Death; and Service at the Altar
From the Pastor: Death; and Service at the Altar
On Monday, February 7, at 11:00 there will be a Novus Ordo Funeral Mass at Our Lady of Perpetual Help for Hector Buria, who may have been Epiphany’s oldest parishioner at 96 when he passed away. OLPH is the parish where he grew up and he asked to have his funeral there, as long as it wouldn’t be seen as a slight against Epiphany in any way! Of course, we are not in competition with our fellow parishes, so all is good in that regard. Any of you who attend the Saturday evening Vigil Mass probably knew him, maybe even by name, because he was one of the dedicated parishioners who was always there. His niece usually accompanied him, for his eyesight had gotten too bad for him to drive, but he wasn’t about to let that stop him from coming to Mass! He was also on the board of Epiphany Arms, the senior housing complex next door to us, and always took interest in making sure the residents there were given everything they needed. We don’t often have a weekend between the time of death and the funeral Mass to announce it, but this time we even had time for it to be mentioned in this article, so hopefully everyone who knows him will be able to make the trip to OLPH. The address is 1711 E 11th Avenue in Ybor City, Tampa. The past few months Hector has been homebound and I have been bringing him Holy Communion. After confession and Communion (and anointing several times when he thought he was not long for this world) he would tell me stories of the days gone by, always apologizing for keeping me so long but always glad I encouraged him to continue. One week he had put together an album of old newspaper stories from when, in his younger days, he was in the news. As we went through it he explained who was with him, why they were meeting or where they were going that merited him getting into the local paper, and reminisced about oh so many details about his past, things that obviously brought back good and happy memories. It was like sitting with my grandfather and hearing stories about his life. I think the article and photo he was most proud of, out of all of them (and there were a lot!) was the one when he was about five years old. I don’t remember why he was in the paper but it had his photo and a story that showed how much the times have changed for the worse, for it showed the now-lost innocence of sharing a young boy's good news, rather than crimes committed by or against him. Oh, for the good ol’ days! But even they pale in comparison to the eternity to come for those who die in God’s grace. And Hector certainly took advantage of the time he had to prepare for his Judgment Day. May his soul, and the souls of all the faithful departed, rest in peace. Amen.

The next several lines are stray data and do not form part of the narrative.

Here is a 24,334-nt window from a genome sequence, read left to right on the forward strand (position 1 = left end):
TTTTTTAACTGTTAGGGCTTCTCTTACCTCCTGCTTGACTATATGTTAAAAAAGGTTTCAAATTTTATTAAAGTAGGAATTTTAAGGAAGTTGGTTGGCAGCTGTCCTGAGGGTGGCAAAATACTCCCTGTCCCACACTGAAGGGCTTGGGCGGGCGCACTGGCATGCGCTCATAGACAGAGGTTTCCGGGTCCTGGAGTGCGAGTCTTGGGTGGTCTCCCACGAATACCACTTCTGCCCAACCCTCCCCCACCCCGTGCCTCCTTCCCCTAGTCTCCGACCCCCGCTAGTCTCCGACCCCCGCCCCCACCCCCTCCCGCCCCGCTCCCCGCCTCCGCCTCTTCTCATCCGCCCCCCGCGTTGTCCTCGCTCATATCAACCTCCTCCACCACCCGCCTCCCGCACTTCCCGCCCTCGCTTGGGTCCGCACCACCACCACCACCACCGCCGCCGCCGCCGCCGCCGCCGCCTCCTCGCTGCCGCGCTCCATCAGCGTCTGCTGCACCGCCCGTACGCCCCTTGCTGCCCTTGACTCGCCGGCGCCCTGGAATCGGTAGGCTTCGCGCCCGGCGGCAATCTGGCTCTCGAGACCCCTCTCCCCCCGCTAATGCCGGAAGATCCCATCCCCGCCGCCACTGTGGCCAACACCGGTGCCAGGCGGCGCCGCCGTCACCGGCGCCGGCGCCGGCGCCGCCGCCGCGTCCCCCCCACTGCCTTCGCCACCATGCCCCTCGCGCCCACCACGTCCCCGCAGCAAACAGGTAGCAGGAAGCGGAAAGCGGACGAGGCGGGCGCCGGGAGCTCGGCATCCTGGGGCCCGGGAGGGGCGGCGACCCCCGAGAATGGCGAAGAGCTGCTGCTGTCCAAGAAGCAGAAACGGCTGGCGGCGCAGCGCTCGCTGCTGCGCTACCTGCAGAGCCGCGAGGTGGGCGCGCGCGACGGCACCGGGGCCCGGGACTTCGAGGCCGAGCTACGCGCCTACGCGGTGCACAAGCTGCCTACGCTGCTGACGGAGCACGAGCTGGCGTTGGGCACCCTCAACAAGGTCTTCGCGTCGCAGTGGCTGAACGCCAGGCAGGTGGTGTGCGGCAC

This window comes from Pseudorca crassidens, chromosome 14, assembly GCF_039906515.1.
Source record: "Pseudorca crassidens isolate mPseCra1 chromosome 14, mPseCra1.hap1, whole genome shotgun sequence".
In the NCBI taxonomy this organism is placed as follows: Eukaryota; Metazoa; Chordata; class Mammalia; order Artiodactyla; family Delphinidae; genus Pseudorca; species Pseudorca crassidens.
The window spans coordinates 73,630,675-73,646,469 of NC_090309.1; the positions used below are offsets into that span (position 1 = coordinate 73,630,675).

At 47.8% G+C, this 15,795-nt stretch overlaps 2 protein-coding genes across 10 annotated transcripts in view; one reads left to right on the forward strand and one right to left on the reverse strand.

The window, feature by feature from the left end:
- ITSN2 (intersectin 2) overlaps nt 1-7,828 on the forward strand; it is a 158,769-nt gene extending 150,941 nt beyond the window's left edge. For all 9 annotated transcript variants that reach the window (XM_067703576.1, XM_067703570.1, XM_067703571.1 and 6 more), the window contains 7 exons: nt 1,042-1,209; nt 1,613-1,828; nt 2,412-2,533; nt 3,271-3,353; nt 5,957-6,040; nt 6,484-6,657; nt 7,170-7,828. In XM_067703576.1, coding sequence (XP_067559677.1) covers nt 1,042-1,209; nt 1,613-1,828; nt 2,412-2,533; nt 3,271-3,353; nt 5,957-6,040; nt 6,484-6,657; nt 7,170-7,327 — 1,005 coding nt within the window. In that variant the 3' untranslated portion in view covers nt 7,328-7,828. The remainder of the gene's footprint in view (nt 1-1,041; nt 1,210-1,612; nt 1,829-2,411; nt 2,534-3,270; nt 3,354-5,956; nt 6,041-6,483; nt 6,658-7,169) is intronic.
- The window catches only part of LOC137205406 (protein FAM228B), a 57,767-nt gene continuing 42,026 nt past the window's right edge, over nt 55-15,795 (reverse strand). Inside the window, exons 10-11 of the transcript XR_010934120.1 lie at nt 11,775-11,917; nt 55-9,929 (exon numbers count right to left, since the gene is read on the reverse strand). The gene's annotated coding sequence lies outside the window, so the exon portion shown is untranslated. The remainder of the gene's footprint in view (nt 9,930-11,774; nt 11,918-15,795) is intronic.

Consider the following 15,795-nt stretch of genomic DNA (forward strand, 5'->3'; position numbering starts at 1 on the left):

On a much different topic, last Wednesday was Candlemas Day, the feast of the Purification of the Blessed Virgin Mary. We began with the special blessing of candles outside by the rectory chapel. I remember well the days when the congregation and the number of candles they brought were so small that we actually fit in the chapel for the blessing instead of being outside! This year we filled 4 tables with candles and had to put the extras on the ground. I thought, going into this liturgy, that we would have someone to chant the chants at the blessing of the candles but that we would have a low Mass once we ended the procession in the church. But we had someone volunteer to chant the Mass, too, so, at the last moment, we decided to have a high Mass. The only problem was that the altar boys we had would be taking on positions that they had never held before, but they were up to the challenge. With only one adult and three boys (and no time to practice or even divvy up the positions), we started out on the proverbial angel’s wing and a prayer. Fr. Mangiafico was also present and he became my biretta bearer! Young Landon jumped right into the position of MC, the hardest job (including the priest’s!) in the Mass. Even younger Chase and Owen had to hold the candles at the Gospel, a job that I thought they would be too small to do, for those candles get pretty heavy pretty quickly. But they toughed it out. The boys managed to complete the task of caring for the thurible even though the chains are probably longer than they are tall, assisted me at the incensations, and got the water and wine to me at the right times. Nothing got dropped, nobody got injured, and Jesus showed up for the Mass once again! I must say that I am very proud of the boys for doing such a fantastic job. Of course, they wouldn’t have done so well except that they have good training and a willing and eager attitude toward serving Our Lord. Thank you Mr. Nathe, for always encouraging the boys to know every job, even those they don’t think they will be doing for a few more years. Their mother deserves credit, too, for so often bringing them to daily Mass along with their sisters, something that is no small feat of itself. And, of course, thank you, dear parishioners, who pray for our servers on a regular basis. These boys will one day make great priests!
With prayers for your holiness,
Rev. Fr. Edwin Palka
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